April 30, 2014

Round-Up: Brooklyn Zine Fest

Behind the scenes at Brooklyn Zine Fest.

On Sunday, I stepped off the G train with spring allergies flaring and zines swinging into a golden and breezy air to table at the Brooklyn Zine Fest. I lugged my wares to the Brooklyn Historical Society, a welcome change of location from Public Assembly in Williamsburg where the zine fest has been held for the previous two years. A galvanism of anticipation charged through me, as it always seems to do at zine fests, and I walked the tulip-lined sidewalks thinking about who I would meet and what new zines I would find.

When I walked into the space at 10:30 a.m., the Great Hall was already filled with tablers, bustling and bursting with the urgency to begin the day, so I was sequestered to the lower level with the other late-comers. I set up my table next to my good friend Ramsey Beyer, who I had come to the zine fest with. Ramsey writes the comic zine Everyday Pants, has self-published her first comic book Year One, released a young adult book called Little Fish and has created and contributed to countless other zine-related projects. It's always a pleasure to table next to her.

The lower level was like being trapped in an oven! I kept referring to it as a hot hell and Katie Haegele, a newer friend but zinester whose work I've read for years, was sitting across from me and said she knew it was too hot down there when she realized she could smell her own feet. Katie has been writing zines for a long time under the moniker The La La Theory. She has released a fabulous book that began as a zine series called White Elephants which is about yard sales and relationships. Her most recent work includes The La La Theory #9 and also Girls on the Street, an essay that is part of a series she writes about fashion for the Utne Reader. Despite the heat, we had a blast down there. The Student and Teacher Section was also on the lower level, and anyone who overlooked those exhibitors really blew it! Some of my favorites included the Barnard Zine Club, Black Lesbians @ Lesbian History Archive and Blame Dagger (any X-Files out there need to check out Caroline Tompkins zine We Are Not Who We Are).

I took walks around the upstairs of exhibitors every once in a while to cool off and meet all the rad ladies in the Great Hall, and there were a lot of them! I have definitely left out some really amazing zinesters in this round up, mainly due to my allergies making me feel wacky and the exhaustion of tabling all day, but the zines of the ladies below are highly recommended:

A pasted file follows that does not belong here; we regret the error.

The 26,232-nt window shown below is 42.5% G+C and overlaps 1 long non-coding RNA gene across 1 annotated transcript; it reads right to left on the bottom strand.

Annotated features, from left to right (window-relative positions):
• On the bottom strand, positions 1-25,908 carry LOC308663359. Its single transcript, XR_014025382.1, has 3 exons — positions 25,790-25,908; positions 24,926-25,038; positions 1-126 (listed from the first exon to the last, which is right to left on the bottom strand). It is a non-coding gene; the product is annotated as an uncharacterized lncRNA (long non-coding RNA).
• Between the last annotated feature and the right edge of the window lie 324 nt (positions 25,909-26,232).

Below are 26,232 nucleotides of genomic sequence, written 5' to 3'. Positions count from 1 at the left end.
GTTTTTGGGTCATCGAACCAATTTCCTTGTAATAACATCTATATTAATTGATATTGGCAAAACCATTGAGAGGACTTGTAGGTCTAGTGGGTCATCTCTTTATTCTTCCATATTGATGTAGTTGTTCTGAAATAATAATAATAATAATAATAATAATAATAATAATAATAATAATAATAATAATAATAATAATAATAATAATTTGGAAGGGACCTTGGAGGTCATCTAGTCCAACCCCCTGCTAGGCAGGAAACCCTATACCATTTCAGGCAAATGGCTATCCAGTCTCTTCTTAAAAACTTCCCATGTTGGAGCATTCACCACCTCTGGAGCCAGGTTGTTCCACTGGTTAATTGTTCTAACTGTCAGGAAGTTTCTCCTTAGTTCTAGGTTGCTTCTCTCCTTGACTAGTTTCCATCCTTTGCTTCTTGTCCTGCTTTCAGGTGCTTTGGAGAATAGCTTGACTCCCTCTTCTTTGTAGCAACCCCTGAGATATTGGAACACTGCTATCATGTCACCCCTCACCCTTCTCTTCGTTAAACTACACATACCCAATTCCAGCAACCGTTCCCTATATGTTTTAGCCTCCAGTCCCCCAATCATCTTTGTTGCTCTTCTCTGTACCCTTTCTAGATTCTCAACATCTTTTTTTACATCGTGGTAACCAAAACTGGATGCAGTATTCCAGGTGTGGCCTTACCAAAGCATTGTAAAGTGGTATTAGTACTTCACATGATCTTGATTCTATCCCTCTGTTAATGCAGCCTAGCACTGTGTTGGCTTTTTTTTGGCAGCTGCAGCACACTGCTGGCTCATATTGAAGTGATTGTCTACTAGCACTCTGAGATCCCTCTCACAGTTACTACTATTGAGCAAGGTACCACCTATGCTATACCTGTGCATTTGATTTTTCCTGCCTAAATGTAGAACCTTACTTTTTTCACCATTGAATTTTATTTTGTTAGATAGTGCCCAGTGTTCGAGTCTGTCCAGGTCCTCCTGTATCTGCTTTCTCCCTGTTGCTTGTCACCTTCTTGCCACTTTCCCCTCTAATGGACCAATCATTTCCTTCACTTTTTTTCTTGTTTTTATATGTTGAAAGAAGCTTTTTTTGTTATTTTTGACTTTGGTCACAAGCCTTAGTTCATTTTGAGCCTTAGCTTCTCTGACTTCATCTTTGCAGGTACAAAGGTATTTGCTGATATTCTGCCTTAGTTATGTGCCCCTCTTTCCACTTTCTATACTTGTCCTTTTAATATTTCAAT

I've seen Eleanor's book GROW around a lot lately on blogs and in brick and mortar shops, so of course I stopped to meet her. GROW is a field guide on how to take your DIY project and turn it into a sustainable job. So, basically, a how-to on making all your dreams come true! We talked about mutual friends and mutual writing topics, including grief and New York, which can be read about in the latest issue of her zine Indulgence.


Hayley is one of those rare gems you stumble upon and wonder what took you so long to find her. Hirsute Heroines is her zine of pencil drawings that takes the classic and perfected pinup girl and tranforms her into awesomely weird divas (because aren't we all?) while also raising questions about female beauty and identity. You can buy Hayley's zine and other artwork here. 


I didn't have a chance to speak very much with Suzy, as it was about that time I started to lose my voice due to a literal spring fever, but I absolutely want to include her because her zines are too good. Suzy writes and draws Malcriada, a zine about assimilation and Latin identity. She also writes Chronicles of an 8th Grade Mallgoth, a zine of her 8th grade diaries, which is a hilarious and uncomfortably relatable zine. You can check out Suzy's comics here and buy her zines here.


I first met Caroline through punk shows, and it's always the best to see her at zine fests. She's a badass lady who runs Pegacorn Press, a queer and feminist publishing house in which she releases artbooks, comics and zines. Her own zine, Womanimalist, is one of my favorite art zines out there. It's freaky and hilarious and challenges notions of what it means to identify as a woman and a human. She recently released Garden of the Womanimal, a zine released in conjunction with her solo art show of the same name, now open at Booklyn Artist Alliance until June 8th, 2014. You can find out more about her art show here and buy her zines here.


Kerri is by far one of my favorite zinesters out of Philadelphia. Deafula is about her experiences with being a deaf person. She write about the many issues related to and surrounding her life in an audible world with poise and grace. She was awarded the Leeway Foundation Art and Change Grant and released the newest issue, Deafula #7, as part of the project. You can buy Kerri's zines here.

As a tabler, the day was long but really worthwhile. Everyone seemed in good spirits, and I can only imagine that Saturday had a similar vibe. There's something so invigorating about DIY artists and writers getting together a few times a year in different cities, or perhaps only in their own city, to promote the work of themselves and others. I left feeling gratefully exhausted, inspired and filled to the brim with new zines to read!

Learn more about the other exhibitors on Brooklyn Zine Fest's website.

Written by Cynthia Schemmer